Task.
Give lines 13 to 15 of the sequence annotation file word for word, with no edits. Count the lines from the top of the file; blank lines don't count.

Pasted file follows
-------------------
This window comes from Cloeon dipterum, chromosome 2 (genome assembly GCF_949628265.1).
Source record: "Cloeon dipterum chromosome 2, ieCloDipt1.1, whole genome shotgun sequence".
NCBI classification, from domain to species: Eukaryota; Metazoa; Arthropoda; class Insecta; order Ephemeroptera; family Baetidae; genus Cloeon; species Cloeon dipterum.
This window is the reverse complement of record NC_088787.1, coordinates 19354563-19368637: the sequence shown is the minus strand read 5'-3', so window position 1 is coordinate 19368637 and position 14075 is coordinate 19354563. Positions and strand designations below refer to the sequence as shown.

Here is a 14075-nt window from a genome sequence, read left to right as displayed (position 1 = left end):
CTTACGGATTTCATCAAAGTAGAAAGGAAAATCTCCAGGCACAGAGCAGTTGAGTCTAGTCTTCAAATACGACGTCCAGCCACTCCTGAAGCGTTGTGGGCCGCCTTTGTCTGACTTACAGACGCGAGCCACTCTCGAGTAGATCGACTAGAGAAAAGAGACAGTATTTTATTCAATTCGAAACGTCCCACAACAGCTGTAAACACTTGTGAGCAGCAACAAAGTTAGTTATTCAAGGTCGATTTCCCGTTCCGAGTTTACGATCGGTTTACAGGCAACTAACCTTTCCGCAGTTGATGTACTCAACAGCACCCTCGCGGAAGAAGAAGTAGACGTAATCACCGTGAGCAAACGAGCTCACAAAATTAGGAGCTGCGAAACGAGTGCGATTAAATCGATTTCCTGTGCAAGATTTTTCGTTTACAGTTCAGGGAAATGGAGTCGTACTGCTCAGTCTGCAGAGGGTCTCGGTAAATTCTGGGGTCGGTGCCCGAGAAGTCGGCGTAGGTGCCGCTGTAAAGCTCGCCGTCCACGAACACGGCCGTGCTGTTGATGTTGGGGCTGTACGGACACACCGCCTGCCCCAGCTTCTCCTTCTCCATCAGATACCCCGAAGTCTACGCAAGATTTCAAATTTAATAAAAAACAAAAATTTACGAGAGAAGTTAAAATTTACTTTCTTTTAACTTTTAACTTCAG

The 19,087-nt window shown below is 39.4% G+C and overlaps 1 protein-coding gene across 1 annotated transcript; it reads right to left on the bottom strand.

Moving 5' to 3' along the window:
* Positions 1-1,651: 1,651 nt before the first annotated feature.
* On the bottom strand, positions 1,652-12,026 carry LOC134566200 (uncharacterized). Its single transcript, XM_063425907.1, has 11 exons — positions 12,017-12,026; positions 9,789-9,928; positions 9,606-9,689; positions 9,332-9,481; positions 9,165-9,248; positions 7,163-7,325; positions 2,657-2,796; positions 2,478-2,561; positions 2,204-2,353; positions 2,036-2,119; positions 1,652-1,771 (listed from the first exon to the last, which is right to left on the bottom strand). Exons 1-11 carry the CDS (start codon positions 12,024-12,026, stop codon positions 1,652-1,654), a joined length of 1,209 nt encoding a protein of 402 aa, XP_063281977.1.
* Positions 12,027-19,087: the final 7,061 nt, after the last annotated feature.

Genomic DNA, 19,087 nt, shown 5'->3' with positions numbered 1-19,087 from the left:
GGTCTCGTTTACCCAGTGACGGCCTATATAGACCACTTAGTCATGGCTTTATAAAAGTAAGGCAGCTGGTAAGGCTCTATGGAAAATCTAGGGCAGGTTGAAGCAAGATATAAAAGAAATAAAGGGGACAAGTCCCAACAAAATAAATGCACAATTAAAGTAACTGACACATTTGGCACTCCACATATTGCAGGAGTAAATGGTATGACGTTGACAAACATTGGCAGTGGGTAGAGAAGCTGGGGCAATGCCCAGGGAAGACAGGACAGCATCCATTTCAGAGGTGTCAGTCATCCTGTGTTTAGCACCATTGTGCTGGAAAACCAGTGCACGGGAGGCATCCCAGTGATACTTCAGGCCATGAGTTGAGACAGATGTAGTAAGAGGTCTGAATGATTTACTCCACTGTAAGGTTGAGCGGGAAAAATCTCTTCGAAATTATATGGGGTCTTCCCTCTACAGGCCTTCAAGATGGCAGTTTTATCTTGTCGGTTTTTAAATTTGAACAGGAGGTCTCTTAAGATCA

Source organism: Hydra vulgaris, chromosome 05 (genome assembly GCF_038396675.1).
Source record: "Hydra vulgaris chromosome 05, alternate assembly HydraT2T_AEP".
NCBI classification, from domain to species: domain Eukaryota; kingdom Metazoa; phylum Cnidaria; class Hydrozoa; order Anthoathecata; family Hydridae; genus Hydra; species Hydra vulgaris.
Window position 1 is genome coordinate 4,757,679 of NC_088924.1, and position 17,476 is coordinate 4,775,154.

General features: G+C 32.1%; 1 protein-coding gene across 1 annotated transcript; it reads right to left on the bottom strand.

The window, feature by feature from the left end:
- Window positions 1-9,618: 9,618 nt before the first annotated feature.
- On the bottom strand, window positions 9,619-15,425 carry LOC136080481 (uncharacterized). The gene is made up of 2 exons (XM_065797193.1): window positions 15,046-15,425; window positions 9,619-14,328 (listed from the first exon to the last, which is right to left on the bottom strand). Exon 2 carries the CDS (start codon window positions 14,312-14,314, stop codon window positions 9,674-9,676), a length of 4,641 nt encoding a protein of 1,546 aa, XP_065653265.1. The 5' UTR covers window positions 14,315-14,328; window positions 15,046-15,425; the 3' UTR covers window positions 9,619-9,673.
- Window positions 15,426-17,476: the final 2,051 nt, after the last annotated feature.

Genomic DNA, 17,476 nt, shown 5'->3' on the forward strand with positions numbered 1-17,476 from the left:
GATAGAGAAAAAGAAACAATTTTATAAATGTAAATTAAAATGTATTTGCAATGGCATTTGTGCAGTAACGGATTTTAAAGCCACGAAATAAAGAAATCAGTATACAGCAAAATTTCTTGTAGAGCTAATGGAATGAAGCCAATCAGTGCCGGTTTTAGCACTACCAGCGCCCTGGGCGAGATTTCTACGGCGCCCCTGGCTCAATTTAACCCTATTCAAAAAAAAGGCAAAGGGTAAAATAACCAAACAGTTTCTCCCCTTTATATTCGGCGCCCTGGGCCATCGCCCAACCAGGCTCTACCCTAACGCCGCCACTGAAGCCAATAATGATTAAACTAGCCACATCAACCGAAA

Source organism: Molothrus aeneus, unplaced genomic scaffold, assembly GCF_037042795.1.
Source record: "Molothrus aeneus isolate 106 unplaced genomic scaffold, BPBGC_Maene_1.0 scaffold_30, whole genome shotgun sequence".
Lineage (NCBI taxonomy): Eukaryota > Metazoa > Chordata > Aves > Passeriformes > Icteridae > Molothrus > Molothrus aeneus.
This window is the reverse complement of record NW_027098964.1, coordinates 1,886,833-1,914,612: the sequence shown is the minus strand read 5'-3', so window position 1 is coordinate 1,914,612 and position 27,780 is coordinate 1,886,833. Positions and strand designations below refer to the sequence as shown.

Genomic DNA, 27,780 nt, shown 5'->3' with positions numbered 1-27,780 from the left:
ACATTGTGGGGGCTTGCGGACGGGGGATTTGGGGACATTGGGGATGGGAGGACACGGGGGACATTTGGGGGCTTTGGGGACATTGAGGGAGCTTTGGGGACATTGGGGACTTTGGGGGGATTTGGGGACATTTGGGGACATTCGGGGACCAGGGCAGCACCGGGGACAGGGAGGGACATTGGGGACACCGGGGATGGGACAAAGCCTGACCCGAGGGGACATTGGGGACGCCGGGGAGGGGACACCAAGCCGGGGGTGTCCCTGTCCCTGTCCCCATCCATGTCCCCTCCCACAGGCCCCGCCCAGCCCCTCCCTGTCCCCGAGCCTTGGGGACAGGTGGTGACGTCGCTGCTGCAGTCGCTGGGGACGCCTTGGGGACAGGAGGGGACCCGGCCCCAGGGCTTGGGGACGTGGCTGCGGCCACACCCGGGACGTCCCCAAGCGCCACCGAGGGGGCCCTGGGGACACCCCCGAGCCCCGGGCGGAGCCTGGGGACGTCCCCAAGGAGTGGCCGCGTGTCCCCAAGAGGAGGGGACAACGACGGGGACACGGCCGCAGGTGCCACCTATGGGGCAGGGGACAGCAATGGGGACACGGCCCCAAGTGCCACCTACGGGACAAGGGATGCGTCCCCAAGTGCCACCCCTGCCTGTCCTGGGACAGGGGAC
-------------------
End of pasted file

GGTCTCGTTTACCCAGTGACGGCCTATATAGACCACTTAGTCATGGCTTTATAAAAGTAAGGCAGCTGGTAAGGCTCTATGGAAAATCTAGGGCAGGTTGAAGCAAGATATAAAAGAAATAAAGGGGACAAGTCCCAACAAAATAAATGCACAATTAAAGTAACTGACACATTTGGCACTCCACATATTGCAGGAGTAAATGGTATGACGTTGACAAACATTGGCAGTGGGTAGAGAAGCTGGGGCAATGCCCAGGGAAGACAGGACAGCATCCATTTCAGAGGTGTCAGTCATCCTGTGTTTAGCACCATTGTGCTGGAAAACCAGTGCACGGGAGGCATCCCAGTGATACTTCAGGCCATGAGTTGAGACAGATGTAGTAAGAGGTCTGAATGATTTACTCCACTGTAAGGTTGAGCGGGAAAAATCTCTTCGAAATTATATGGGGTCTTCCCTCTACAGGCCTTCAAGATGGCAGTTTTATCTTGTCGGTTTTTAAATTTGAACAGGAGGTCTCTTAAGATCA

Source organism: Hydra vulgaris, chromosome 05 (genome assembly GCF_038396675.1).
Source record: "Hydra vulgaris chromosome 05, alternate assembly HydraT2T_AEP".